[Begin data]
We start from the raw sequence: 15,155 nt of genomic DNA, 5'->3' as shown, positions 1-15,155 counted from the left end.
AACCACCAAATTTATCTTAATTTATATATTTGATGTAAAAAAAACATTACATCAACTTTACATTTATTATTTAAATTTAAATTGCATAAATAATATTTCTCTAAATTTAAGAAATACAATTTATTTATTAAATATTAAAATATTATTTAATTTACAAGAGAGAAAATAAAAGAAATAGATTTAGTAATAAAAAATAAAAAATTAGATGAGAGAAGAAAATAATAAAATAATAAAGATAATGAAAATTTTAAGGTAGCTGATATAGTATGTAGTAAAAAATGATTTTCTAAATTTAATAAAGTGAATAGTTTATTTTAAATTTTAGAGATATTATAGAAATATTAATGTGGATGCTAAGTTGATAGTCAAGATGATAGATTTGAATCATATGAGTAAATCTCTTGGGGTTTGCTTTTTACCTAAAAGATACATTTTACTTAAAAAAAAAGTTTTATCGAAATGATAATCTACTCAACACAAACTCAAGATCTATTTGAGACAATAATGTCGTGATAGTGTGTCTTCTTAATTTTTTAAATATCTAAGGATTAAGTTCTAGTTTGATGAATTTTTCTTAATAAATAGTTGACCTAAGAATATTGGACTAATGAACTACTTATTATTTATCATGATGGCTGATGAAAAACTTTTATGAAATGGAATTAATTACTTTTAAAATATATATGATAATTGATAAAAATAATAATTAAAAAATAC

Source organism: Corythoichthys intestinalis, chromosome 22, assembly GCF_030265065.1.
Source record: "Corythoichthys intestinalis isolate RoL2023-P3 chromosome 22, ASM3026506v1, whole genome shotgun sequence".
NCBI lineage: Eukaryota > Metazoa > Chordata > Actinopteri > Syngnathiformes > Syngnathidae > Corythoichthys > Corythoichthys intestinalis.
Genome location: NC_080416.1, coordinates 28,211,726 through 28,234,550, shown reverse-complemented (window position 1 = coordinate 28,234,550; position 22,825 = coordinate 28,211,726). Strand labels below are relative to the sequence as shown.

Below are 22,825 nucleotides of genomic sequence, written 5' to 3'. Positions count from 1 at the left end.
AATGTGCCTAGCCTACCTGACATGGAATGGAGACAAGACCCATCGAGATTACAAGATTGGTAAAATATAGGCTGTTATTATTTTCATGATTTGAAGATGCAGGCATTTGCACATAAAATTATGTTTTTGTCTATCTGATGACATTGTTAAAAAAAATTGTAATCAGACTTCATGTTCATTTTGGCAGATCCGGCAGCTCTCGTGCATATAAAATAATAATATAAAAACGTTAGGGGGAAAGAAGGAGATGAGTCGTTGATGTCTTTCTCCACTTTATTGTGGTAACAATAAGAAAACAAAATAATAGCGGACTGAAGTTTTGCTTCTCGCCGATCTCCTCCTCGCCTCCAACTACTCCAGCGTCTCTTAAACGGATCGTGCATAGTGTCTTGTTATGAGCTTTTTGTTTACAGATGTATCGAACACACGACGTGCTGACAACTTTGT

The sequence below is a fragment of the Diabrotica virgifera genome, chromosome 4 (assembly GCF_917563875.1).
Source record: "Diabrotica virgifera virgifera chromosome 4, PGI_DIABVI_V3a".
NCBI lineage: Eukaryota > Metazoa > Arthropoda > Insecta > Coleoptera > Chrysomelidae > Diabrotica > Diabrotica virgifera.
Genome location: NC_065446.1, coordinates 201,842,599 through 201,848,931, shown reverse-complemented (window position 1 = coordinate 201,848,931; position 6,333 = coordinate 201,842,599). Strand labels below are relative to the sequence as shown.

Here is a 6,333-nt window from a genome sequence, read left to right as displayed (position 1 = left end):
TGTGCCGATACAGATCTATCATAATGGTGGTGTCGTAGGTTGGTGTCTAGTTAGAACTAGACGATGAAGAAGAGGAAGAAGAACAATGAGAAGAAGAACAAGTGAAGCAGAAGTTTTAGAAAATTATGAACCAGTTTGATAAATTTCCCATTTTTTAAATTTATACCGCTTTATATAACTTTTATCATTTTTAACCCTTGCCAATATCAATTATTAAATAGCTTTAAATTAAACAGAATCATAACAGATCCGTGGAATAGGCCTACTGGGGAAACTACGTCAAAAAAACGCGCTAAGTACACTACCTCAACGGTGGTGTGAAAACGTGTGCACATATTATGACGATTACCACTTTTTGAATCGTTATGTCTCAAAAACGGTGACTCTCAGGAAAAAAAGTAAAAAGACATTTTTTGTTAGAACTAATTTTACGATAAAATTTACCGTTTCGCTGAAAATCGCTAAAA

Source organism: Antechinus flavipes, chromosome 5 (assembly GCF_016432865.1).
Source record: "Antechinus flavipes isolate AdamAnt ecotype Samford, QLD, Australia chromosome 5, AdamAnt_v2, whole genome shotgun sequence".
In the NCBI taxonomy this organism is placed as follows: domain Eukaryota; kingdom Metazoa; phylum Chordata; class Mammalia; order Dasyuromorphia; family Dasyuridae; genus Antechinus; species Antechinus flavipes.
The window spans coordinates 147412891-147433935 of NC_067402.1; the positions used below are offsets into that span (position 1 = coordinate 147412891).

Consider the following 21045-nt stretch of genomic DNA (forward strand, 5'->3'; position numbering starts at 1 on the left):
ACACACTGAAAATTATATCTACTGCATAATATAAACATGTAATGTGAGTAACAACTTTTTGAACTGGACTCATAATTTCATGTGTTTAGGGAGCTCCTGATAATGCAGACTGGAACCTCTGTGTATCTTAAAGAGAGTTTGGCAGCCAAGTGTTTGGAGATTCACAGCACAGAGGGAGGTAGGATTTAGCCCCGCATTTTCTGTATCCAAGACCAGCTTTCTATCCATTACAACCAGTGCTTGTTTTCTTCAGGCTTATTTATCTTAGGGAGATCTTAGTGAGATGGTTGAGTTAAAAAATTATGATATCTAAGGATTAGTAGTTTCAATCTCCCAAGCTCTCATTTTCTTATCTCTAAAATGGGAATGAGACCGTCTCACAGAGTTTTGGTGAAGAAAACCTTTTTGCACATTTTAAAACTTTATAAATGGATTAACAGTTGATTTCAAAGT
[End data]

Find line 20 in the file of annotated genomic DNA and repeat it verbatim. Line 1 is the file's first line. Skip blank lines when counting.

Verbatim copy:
ACACACTGAAAATTATATCTACTGCATAATATAAACATGTAATGTGAGTAACAACTTTTTGAACTGGACTCATAATTTCATGTGTTTAGGGAGCTCCTGATAATGCAGACTGGAACCTCTGTGTATCTTAAAGAGAGTTTGGCAGCCAAGTGTTTGGAGATTCACAGCACAGAGGGAGGTAGGATTTAGCCCCGCATTTTCTGTATCCAAGACCAGCTTTCTATCCATTACAACCAGTGCTTGTTTTCTTCAGGCTTATTTATCTTAGGGAGATCTTAGTGAGATGGTTGAGTTAAAAAATTATGATATCTAAGGATTAGTAGTTTCAATCTCCCAAGCTCTCATTTTCTTATCTCTAAAATGGGAATGAGACCGTCTCACAGAGTTTTGGTGAAGAAAACCTTTTTGCACATTTTAAAACTTTATAAATGGATTAACAGTTGATTTCAAAGT